If social innovation is bringing with it far more multipolar global patterns – that is, with many more places becoming sources of influential ideas – then what of the bigger picture of how the long crisis will play out in geopolitics? Past crises often left the tectonic plates irreversibly shifted. WW1 destroyed the big empires. The Great Depression ultimately consolidated the US’s economic dominance. At first glance, the current crisis should consolidate the shift in power to China and India, revive Africa, and strengthen major roles for Russia and Brazil. But linear forecasts may mislead. Past forecasts of the supremacy of the USSR and the transformation of Japan into a superpower are warnings of how apparently obvious linear trends may prove misleading. Europe is in a funk of declinism at the moment, and may well be consigned to a much more marginal role by mid-century. Of course, extreme declinism has in the past crystallized at the very moment when the trends were about to bend: consider France in the 1940s, the UK in the 1970s or the US in the late 1980s, each of which convinced itself that it was in irreversible decline, when in fact it was on the brink of decades of unprecedented growth and prosperity.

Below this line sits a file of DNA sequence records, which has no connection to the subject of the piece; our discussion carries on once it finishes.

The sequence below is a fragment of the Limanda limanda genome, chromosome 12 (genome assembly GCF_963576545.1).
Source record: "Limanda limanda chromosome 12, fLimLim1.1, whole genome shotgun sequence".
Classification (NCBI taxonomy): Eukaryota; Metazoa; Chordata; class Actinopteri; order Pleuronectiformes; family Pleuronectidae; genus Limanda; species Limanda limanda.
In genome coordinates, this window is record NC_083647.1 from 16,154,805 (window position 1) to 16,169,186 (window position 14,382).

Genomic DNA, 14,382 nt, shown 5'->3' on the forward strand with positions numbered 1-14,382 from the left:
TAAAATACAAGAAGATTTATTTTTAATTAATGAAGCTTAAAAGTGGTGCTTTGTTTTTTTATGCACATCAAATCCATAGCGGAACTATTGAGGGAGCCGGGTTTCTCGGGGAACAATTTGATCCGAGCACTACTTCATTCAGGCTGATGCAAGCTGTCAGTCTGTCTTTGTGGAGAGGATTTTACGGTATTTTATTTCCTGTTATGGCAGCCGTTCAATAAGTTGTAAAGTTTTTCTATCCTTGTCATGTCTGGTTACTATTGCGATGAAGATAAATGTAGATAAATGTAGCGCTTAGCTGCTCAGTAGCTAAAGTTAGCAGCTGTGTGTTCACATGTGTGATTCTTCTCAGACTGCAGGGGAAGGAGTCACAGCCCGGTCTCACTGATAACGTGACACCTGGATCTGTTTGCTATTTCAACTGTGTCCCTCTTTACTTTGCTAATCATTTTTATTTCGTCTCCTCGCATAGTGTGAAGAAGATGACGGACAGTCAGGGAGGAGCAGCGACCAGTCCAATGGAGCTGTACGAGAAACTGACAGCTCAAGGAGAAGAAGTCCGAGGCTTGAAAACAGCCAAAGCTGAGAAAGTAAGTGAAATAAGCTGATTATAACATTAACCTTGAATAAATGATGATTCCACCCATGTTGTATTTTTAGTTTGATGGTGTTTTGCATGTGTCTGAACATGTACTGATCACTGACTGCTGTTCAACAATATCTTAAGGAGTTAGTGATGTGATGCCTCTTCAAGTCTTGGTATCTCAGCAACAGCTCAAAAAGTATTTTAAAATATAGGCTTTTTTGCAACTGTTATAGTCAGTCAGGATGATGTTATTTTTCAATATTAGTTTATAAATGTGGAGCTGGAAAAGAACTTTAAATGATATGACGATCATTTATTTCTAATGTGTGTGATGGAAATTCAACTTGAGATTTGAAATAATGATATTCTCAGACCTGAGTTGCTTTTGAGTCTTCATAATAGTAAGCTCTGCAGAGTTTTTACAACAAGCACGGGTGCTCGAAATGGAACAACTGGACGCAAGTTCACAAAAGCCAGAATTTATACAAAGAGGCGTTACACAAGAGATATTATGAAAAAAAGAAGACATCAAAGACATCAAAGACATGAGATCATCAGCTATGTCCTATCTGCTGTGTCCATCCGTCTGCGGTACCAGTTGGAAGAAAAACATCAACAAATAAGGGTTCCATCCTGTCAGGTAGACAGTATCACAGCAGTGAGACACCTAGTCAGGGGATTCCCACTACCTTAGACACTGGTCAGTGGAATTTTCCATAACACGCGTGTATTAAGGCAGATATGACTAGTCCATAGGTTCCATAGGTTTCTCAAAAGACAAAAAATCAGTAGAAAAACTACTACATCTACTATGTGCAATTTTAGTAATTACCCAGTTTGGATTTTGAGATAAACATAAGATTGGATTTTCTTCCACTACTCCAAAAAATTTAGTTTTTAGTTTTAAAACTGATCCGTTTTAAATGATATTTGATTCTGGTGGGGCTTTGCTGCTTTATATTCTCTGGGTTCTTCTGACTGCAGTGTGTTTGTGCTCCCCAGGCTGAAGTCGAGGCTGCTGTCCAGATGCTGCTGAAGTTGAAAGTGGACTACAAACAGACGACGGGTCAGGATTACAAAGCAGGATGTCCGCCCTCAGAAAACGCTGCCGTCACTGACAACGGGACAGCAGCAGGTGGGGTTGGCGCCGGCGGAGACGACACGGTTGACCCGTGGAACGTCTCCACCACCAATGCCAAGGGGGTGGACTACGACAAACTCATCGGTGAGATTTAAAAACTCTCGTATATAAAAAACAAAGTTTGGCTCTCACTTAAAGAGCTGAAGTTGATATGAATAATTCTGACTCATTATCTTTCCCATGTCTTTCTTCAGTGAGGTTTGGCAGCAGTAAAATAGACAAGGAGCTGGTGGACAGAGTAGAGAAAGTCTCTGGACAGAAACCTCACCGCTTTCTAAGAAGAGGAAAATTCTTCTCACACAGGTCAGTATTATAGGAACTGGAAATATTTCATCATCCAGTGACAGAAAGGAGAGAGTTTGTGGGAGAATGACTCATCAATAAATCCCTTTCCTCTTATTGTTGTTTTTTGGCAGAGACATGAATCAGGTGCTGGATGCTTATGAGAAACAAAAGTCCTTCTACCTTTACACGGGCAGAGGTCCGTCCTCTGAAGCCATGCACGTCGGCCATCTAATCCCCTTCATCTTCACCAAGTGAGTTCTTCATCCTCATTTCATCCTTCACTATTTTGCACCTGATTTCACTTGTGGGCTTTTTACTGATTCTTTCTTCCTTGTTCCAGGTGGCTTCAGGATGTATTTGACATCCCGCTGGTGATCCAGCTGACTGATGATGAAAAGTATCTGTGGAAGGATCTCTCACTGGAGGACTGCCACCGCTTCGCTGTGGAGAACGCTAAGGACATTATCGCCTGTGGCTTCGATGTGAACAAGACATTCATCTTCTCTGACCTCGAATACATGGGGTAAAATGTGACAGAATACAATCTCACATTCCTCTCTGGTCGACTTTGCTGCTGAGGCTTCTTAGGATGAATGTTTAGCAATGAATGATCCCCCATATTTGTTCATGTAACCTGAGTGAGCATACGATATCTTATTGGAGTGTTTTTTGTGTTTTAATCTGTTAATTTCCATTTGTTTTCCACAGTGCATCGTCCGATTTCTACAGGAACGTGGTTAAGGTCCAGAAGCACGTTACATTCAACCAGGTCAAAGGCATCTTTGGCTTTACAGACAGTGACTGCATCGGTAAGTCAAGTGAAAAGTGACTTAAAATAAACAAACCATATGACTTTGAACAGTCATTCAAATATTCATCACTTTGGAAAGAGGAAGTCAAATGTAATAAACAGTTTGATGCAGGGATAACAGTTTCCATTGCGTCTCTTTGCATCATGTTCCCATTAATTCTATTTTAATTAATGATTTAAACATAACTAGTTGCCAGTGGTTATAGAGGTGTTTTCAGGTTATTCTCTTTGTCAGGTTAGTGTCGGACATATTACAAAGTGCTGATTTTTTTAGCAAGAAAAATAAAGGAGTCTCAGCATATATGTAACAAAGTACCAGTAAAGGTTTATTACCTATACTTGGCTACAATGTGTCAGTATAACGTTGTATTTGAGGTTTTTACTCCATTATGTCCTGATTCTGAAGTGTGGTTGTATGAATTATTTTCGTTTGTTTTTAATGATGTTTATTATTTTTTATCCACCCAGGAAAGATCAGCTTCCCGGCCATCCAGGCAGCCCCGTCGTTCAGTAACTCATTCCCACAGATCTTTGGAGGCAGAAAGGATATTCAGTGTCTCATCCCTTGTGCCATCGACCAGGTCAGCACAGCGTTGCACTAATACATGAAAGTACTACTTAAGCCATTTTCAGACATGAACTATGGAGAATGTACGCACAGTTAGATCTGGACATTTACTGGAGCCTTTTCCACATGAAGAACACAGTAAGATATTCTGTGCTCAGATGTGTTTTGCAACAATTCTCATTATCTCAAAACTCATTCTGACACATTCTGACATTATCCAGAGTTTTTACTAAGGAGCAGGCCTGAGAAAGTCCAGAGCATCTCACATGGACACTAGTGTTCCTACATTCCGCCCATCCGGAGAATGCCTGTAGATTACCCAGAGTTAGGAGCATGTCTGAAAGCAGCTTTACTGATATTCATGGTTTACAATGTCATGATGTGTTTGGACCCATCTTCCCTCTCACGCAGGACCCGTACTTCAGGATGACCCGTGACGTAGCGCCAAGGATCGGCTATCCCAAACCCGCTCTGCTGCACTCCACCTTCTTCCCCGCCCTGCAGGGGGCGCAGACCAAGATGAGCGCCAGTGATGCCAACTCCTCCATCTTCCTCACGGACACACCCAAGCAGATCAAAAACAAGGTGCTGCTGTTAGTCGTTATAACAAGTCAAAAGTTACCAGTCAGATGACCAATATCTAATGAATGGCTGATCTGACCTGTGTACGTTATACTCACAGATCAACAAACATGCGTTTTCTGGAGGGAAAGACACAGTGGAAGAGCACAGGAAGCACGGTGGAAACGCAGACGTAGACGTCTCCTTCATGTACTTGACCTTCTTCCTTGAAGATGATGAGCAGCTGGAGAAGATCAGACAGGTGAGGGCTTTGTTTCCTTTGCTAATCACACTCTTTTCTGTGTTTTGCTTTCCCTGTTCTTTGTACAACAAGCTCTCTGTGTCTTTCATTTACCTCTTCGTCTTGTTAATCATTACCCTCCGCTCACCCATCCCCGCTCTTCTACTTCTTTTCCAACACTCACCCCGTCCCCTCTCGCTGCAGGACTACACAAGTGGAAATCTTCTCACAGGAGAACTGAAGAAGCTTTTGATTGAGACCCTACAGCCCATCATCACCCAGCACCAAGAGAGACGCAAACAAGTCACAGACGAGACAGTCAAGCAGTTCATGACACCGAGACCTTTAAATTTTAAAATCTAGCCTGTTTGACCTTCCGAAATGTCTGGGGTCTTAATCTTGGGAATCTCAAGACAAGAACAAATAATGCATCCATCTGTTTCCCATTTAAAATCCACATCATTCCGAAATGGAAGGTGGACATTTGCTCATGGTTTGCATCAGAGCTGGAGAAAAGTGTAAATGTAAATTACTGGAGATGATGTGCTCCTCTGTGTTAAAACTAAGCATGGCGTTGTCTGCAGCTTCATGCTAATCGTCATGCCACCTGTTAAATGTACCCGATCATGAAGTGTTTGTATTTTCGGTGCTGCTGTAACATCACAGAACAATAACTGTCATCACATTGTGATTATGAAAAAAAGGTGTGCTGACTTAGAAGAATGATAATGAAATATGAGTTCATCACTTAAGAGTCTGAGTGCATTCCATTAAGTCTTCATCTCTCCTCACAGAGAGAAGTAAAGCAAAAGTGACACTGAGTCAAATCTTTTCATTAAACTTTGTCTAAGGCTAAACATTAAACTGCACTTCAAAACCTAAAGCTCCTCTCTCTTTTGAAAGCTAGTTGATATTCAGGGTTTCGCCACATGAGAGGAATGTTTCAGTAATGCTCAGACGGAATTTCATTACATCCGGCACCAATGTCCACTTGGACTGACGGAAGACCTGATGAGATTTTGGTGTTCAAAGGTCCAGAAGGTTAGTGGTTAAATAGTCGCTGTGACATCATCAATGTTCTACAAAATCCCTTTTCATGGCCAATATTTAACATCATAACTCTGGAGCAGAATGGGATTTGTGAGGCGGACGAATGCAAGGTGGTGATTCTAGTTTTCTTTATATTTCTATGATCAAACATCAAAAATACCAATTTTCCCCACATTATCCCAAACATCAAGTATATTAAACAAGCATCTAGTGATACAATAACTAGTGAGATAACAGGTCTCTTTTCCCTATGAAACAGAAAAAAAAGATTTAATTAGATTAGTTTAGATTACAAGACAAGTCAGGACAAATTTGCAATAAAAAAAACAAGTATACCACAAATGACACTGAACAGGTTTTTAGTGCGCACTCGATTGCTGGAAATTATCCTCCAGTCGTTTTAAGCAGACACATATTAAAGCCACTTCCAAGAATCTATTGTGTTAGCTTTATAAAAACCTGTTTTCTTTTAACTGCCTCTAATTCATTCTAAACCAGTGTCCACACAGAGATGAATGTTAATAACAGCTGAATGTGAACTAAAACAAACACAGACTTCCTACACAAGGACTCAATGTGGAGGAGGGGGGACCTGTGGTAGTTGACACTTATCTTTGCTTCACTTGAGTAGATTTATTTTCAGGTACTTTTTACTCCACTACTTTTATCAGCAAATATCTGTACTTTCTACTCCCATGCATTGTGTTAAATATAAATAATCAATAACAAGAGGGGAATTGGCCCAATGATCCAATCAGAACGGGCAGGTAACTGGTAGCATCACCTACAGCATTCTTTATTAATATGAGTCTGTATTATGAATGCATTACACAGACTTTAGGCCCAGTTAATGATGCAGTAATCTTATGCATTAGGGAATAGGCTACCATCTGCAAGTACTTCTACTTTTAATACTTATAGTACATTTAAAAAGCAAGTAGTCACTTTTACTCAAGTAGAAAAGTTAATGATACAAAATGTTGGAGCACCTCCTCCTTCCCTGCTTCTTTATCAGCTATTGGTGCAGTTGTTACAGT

Moreover, it remains unclear which types of society will deal with a new era of systems change most effectively. We might expect fast-growing developing countries that can jump to entirely new systems to benefit most from new opportunities – perhaps using fuel cell-based smart grids, pension models that reward much later retirement, or healthcare based on co-production and more structured partnerships between clinicians and patients. But the old countries have adapted before. And they may yet surprise and turn out to have untapped reserves of adaptable intelligence. That is the fascinating thing about crises: they throw the pieces up in the air. No one can be quite sure where they will land.


Geoff Mulgan is Chief Executive of the National Endowment for Science, Technology and the Arts, former head of the UK government’s strategy unit, and former head of the Prime Minister’s policy unit. His upcoming book is The Locust and the Bee.

(Illustration: Harry Campbell)